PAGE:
I've proven that the Turing-recognizable languages are closed under concatenation and I need to show that they are closed under homomorphism.

But what's really the difference? Doesn't closure under concatenation imply homomorphism as well? Or perhaps I misunderstand what homomorphism means when talking about Turing-Recognizable languges?


1 Answer 1


A class of languages $\mathcal{L}$ is closed against concatenation if for every pair of languages $L_1, L_2 \in \mathcal{L}$ we also have $L_1 \cdot L_2 \in \mathcal{L}$.

Here, $A \cdot B = \{ v \cdot w \mid v \in A, w \in B \}$.

A class of languages $\mathcal{L}$ is closed against homomorphism if for every language $L \in \mathcal{L}$ and every (word) homomorphism $f$ we also have that $f(L) \in \mathcal{L}$.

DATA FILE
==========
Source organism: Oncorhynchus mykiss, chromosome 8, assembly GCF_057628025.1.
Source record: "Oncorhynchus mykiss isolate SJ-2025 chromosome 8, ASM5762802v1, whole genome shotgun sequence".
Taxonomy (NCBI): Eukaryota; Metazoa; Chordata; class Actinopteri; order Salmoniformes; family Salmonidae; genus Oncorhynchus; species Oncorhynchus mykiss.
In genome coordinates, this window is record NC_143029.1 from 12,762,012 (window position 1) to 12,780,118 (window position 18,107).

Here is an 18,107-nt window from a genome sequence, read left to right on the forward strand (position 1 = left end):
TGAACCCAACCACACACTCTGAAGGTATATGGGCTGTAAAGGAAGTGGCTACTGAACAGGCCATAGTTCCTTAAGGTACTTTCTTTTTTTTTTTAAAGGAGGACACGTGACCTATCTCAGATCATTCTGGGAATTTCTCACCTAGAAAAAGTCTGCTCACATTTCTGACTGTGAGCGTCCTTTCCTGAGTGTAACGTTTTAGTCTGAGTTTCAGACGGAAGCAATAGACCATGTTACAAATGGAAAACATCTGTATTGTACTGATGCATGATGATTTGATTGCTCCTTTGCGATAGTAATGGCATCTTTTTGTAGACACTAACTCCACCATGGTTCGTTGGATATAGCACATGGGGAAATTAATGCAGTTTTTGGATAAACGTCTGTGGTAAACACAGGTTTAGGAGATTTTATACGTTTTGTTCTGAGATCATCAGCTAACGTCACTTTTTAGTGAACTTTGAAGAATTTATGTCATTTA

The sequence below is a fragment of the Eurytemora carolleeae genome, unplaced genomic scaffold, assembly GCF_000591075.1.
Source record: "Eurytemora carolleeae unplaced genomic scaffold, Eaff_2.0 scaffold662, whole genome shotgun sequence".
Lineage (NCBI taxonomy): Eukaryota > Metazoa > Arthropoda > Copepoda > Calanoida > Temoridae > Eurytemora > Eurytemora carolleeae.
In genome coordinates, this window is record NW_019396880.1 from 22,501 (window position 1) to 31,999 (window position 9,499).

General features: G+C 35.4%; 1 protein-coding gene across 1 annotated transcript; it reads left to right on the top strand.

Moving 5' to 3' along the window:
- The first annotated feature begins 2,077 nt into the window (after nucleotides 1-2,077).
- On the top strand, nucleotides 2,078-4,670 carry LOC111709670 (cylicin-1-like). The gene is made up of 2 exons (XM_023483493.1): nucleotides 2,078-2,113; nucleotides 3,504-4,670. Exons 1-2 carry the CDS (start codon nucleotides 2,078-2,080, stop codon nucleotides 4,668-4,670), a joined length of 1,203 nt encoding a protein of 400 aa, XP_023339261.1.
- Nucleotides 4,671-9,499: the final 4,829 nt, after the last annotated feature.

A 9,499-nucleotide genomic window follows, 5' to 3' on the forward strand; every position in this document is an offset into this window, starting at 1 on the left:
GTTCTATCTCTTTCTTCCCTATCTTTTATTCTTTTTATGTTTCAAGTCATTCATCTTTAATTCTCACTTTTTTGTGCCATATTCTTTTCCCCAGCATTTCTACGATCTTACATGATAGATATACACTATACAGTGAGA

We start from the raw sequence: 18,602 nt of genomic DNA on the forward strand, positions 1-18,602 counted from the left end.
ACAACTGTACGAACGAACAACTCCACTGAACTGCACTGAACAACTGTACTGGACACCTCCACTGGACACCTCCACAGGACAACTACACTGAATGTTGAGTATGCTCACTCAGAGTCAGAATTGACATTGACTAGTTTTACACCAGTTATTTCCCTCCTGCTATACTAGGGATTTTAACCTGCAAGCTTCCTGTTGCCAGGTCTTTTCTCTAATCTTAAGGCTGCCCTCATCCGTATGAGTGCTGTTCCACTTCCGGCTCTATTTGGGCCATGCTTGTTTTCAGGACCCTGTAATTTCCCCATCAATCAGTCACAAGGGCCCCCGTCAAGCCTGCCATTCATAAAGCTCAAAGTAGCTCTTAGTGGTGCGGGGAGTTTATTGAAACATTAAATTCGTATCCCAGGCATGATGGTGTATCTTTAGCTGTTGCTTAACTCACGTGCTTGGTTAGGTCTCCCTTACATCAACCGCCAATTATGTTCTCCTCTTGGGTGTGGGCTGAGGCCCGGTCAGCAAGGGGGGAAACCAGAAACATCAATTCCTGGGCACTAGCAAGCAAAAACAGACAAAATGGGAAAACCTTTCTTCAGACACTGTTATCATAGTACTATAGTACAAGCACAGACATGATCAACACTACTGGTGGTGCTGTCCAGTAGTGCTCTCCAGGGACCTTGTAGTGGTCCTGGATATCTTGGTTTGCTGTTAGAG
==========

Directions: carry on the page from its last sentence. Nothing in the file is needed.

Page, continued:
Here, $f : \Sigma \to \Sigma^*$ is lifted to words and sets in the natural way, i.e.

$\qquad\displaystyle f(w) = f(w_1) \dots f(w_n)$ for $w = w_1 \dots w_n$,


$\qquad\displaystyle f(A) = \{ f(w) \mid w \in A\}$.

(Note that can make a difference if you require $f : \Sigma \to \Sigma^+$.)

It's easy to see that the two are not the same.

Let $A = \{ w \in \{a, b\}^* \mid |w|_a \in 2\mathbb{N} \}$. Clearly, $\mathcal{A} = 2^A$ is closed against concatenation but not against homomorphism.

Let $B = \{ ww \mid w \in \{a,b\}^* \}$. Then, $\mathcal{B} = 2^B$ is closed against homomorphism but not against concatenation.
(mentioned by chi in a comment)

For completeness, $2^{\Sigma^*}$ is closed against both, and $\mathcal{A}\cdot\mathcal{B}$ against neither.


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